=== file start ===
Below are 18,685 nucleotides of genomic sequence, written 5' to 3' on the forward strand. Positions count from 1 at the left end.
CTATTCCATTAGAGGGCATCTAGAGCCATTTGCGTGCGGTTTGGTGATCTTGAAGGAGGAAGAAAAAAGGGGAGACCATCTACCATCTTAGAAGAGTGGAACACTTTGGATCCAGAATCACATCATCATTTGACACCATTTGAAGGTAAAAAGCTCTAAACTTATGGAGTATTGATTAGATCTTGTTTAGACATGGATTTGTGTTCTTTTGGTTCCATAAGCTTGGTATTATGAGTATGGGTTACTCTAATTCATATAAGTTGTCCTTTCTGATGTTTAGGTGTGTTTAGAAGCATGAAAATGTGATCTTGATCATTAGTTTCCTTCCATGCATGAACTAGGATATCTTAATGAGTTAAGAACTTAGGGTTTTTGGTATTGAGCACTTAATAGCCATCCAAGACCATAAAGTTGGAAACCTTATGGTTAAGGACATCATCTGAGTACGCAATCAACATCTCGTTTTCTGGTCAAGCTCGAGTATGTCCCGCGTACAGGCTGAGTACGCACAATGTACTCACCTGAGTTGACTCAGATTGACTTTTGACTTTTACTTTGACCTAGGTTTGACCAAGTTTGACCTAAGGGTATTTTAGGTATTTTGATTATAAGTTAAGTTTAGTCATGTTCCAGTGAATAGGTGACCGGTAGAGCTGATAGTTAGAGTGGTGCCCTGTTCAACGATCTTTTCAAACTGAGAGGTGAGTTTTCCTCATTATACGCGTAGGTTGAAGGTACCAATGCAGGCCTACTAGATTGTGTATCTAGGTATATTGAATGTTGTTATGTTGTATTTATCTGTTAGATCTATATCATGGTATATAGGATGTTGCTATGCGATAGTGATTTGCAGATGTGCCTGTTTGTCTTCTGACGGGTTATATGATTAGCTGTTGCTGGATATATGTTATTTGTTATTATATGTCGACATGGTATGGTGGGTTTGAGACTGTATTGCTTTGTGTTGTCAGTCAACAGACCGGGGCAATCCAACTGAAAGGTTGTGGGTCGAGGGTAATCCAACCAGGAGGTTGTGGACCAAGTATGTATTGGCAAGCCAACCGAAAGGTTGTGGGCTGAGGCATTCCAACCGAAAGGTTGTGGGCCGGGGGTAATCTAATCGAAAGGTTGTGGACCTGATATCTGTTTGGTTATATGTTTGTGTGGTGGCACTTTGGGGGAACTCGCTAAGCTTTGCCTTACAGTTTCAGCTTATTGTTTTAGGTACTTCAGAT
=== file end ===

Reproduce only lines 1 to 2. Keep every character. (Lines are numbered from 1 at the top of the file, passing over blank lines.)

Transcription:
Below are 18,685 nucleotides of genomic sequence, written 5' to 3' on the forward strand. Positions count from 1 at the left end.
CTATTCCATTAGAGGGCATCTAGAGCCATTTGCGTGCGGTTTGGTGATCTTGAAGGAGGAAGAAAAAAGGGGAGACCATCTACCATCTTAGAAGAGTGGAACACTTTGGATCCAGAATCACATCATCATTTGACACCATTTGAAGGTAAAAAGCTCTAAACTTATGGAGTATTGATTAGATCTTGTTTAGACATGGATTTGTGTTCTTTTGGTTCCATAAGCTTGGTATTATGAGTATGGGTTACTCTAATTCATATAAGTTGTCCTTTCTGATGTTTAGGTGTGTTTAGAAGCATGAAAATGTGATCTTGATCATTAGTTTCCTTCCATGCATGAACTAGGATATCTTAATGAGTTAAGAACTTAGGGTTTTTGGTATTGAGCACTTAATAGCCATCCAAGACCATAAAGTTGGAAACCTTATGGTTAAGGACATCATCTGAGTACGCAATCAACATCTCGTTTTCTGGTCAAGCTCGAGTATGTCCCGCGTACAGGCTGAGTACGCACAATGTACTCACCTGAGTTGACTCAGATTGACTTTTGACTTTTACTTTGACCTAGGTTTGACCAAGTTTGACCTAAGGGTATTTTAGGTATTTTGATTATAAGTTAAGTTTAGTCATGTTCCAGTGAATAGGTGACCGGTAGAGCTGATAGTTAGAGTGGTGCCCTGTTCAACGATCTTTTCAAACTGAGAGGTGAGTTTTCCTCATTATACGCGTAGGTTGAAGGTACCAATGCAGGCCTACTAGATTGTGTATCTAGGTATATTGAATGTTGTTATGTTGTATTTATCTGTTAGATCTATATCATGGTATATAGGATGTTGCTATGCGATAGTGATTTGCAGATGTGCCTGTTTGTCTTCTGACGGGTTATATGATTAGCTGTTGCTGGATATATGTTATTTGTTATTATATGTCGACATGGTATGGTGGGTTTGAGACTGTATTGCTTTGTGTTGTCAGTCAACAGACCGGGGCAATCCAACTGAAAGGTTGTGGGTCGAGGGTAATCCAACCAGGAGGTTGTGGACCAAGTATGTATTGGCAAGCCAACCGAAAGGTTGTGGGCTGAGGCATTCCAACCGAAAGGTTGTGGGCCGGGGGTAATCTAATCGAAAGGTTGTGGACCTGATATCTGTTTGGTTATATGTTTGTGTGGTGGCACTTTGGGGGAACTCGCTAAGCTTTGCCTTACAGTTTCAGCTTATTGTTTTAGGTACTTCAGAT